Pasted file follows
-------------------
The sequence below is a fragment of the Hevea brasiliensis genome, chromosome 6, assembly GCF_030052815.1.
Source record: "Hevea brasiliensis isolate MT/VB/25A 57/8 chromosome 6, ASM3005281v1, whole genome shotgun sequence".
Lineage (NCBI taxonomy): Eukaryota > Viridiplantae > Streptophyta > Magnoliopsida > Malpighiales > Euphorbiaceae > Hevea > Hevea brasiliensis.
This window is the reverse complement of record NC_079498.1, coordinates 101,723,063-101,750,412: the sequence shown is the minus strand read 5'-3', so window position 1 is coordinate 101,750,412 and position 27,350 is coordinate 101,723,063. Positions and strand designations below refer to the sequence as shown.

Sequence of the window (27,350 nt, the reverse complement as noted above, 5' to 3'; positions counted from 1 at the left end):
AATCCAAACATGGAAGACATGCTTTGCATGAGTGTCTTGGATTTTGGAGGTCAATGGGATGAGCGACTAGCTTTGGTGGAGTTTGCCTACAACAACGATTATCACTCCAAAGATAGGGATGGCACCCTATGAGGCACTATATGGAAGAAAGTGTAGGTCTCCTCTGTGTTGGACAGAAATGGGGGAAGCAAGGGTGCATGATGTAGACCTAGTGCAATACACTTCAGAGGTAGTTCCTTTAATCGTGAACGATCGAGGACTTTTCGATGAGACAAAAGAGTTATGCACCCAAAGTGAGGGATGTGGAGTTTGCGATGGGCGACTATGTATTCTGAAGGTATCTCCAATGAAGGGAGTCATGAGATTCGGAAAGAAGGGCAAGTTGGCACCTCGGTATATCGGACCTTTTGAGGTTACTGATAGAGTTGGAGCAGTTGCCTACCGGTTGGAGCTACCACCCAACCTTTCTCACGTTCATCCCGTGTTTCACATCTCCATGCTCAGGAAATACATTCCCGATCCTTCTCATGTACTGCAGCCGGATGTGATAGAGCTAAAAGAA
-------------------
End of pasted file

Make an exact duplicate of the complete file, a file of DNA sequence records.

The sequence below is a fragment of the Hevea brasiliensis genome, chromosome 6, assembly GCF_030052815.1.
Source record: "Hevea brasiliensis isolate MT/VB/25A 57/8 chromosome 6, ASM3005281v1, whole genome shotgun sequence".
Lineage (NCBI taxonomy): Eukaryota > Viridiplantae > Streptophyta > Magnoliopsida > Malpighiales > Euphorbiaceae > Hevea > Hevea brasiliensis.
This window is the reverse complement of record NC_079498.1, coordinates 101,723,063-101,750,412: the sequence shown is the minus strand read 5'-3', so window position 1 is coordinate 101,750,412 and position 27,350 is coordinate 101,723,063. Positions and strand designations below refer to the sequence as shown.

Sequence of the window (27,350 nt, the reverse complement as noted above, 5' to 3'; positions counted from 1 at the left end):
AATCCAAACATGGAAGACATGCTTTGCATGAGTGTCTTGGATTTTGGAGGTCAATGGGATGAGCGACTAGCTTTGGTGGAGTTTGCCTACAACAACGATTATCACTCCAAAGATAGGGATGGCACCCTATGAGGCACTATATGGAAGAAAGTGTAGGTCTCCTCTGTGTTGGACAGAAATGGGGGAAGCAAGGGTGCATGATGTAGACCTAGTGCAATACACTTCAGAGGTAGTTCCTTTAATCGTGAACGATCGAGGACTTTTCGATGAGACAAAAGAGTTATGCACCCAAAGTGAGGGATGTGGAGTTTGCGATGGGCGACTATGTATTCTGAAGGTATCTCCAATGAAGGGAGTCATGAGATTCGGAAAGAAGGGCAAGTTGGCACCTCGGTATATCGGACCTTTTGAGGTTACTGATAGAGTTGGAGCAGTTGCCTACCGGTTGGAGCTACCACCCAACCTTTCTCACGTTCATCCCGTGTTTCACATCTCCATGCTCAGGAAATACATTCCCGATCCTTCTCATGTACTGCAGCCGGATGTGATAGAGCTAAAAGAA